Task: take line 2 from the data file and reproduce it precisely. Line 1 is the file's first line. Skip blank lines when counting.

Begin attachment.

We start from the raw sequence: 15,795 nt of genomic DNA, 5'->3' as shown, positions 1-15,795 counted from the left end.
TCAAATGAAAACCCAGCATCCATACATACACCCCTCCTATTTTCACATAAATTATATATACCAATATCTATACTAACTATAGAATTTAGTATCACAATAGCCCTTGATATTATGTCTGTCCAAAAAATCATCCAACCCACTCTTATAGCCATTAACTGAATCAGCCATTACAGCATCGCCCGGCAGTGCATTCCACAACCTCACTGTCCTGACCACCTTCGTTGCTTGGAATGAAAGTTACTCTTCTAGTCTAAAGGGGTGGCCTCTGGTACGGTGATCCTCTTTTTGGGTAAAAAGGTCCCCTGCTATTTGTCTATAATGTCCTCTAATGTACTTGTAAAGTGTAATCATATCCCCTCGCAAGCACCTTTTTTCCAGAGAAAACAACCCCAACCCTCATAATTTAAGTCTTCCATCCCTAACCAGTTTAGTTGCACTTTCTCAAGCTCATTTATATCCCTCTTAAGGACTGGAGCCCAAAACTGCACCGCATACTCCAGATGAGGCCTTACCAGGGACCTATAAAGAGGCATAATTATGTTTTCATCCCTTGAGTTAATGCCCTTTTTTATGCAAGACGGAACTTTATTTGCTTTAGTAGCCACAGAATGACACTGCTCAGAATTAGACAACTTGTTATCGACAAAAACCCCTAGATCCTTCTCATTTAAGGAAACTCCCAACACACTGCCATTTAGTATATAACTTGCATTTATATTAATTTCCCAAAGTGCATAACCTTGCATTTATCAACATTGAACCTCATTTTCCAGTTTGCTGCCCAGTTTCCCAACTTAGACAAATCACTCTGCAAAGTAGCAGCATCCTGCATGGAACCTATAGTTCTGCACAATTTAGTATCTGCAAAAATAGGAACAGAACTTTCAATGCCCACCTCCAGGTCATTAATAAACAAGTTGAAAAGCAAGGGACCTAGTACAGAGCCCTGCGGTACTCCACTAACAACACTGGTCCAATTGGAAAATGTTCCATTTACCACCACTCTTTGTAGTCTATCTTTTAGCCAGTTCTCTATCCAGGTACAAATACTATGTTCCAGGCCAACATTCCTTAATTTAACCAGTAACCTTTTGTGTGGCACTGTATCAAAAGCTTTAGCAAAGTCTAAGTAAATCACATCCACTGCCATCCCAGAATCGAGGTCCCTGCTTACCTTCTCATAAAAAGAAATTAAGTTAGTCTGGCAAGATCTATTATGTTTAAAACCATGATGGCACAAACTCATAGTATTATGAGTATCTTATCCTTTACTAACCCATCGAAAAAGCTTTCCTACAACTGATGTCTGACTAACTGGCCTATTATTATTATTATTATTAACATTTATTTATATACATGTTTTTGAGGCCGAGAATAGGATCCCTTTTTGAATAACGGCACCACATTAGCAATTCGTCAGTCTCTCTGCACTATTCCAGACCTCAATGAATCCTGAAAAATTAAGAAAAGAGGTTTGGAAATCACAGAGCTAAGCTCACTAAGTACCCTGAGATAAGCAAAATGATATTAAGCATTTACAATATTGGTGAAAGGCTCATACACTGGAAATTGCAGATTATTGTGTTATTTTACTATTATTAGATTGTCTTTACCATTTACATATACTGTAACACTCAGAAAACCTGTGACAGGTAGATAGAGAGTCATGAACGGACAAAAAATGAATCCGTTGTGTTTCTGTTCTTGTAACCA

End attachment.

TCAAATGAAAACCCAGCATCCATACATACACCCCTCCTATTTTCACATAAATTATATATACCAATATCTATACTAACTATAGAATTTAGTATCACAATAGCCCTTGATATTATGTCTGTCCAAAAAATCATCCAACCCACTCTTATAGCCATTAACTGAATCAGCCATTACAGCATCGCCCGGCAGTGCATTCCACAACCTCACTGTCCTGACCACCTTCGTTGCTTGGAATGAAAGTTACTCTTCTAGTCTAAAGGGGTGGCCTCTGGTACGGTGATCCTCTTTTTGGGTAAAAAGGTCCCCTGCTATTTGTCTATAATGTCCTCTAATGTACTTGTAAAGTGTAATCATATCCCCTCGCAAGCACCTTTTTTCCAGAGAAAACAACCCCAACCCTCATAATTTAAGTCTTCCATCCCTAACCAGTTTAGTTGCACTTTCTCAAGCTCATTTATATCCCTCTTAAGGACTGGAGCCCAAAACTGCACCGCATACTCCAGATGAGGCCTTACCAGGGACCTATAAAGAGGCATAATTATGTTTTCATCCCTTGAGTTAATGCCCTTTTTTATGCAAGACGGAACTTTATTTGCTTTAGTAGCCACAGAATGACACTGCTCAGAATTAGACAACTTGTTATCGACAAAAACCCCTAGATCCTTCTCATTTAAGGAAACTCCCAACACACTGCCATTTAGTATATAACTTGCATTTATATTAATTTCCCAAAGTGCATAACCTTGCATTTATCAACATTGAACCTCATTTTCCAGTTTGCTGCCCAGTTTCCCAACTTAGACAAATCACTCTGCAAAGTAGCAGCATCCTGCATGGAACCTATAGTTCTGCACAATTTAGTATCTGCAAAAATAGGAACAGAACTTTCAATGCCCACCTCCAGGTCATTAATAAACAAGTTGAAAAGCAAGGGACCTAGTACAGAGCCCTGCGGTACTCCACTAACAACACTGGTCCAATTGGAAAATGTTCCATTTACCACCACTCTTTGTAGTCTATCTTTTAGCCAGTTCTCTATCCAGGTACAAATACTATGTTCCAGGCCAACATTCCTTAATTTAACCAGTAACCTTTTGTGTGGCACTGTATCAAAAGCTTTAGCAAAGTCTAAGTAAATCACATCCACTGCCATCCCAGAATCGAGGTCCCTGCTTACCTTCTCATAAAAAGAAATTAAGTTAGTCTGGCAAGATCTATTATGTTTAAAACCATGATGGCACAAACTCATAGTATTATGAGTATCTTATCCTTTACTAACCCATCGAAAAAGCTTTCCTACAACTGATGTCTGACTAACTGGCCTATTATTATTATTATTATTAACATTTATTTATATACATGTTTTTGAGGCCGAGAATAGGATCCCTTTTTGAATAACGGCACCACATTAGCAATTCGTCAGTCTCTCTGCACTATTCCAGACCTCAATGAATCCTGAAAAATTAAGAAAAGAGGTTTGGAAATCACAGAGCTAAGCTCACTAAGTACCCTGAGATAAGCAAAATGATATTAAGCATTTACAATATTGGTGAAAGGCTCATACACTGGAAATTGCAGATTATTGTGTTATTTTACTATTATTAGATTGTCTTTACCATTTACATATACTGTAACACTCAGAAAACCTGTGACAGGTAGATAGAGAGTCATGAACGGACAAAAAATGAATCCGTTGTGTTTCTGTTCTTGTAACCA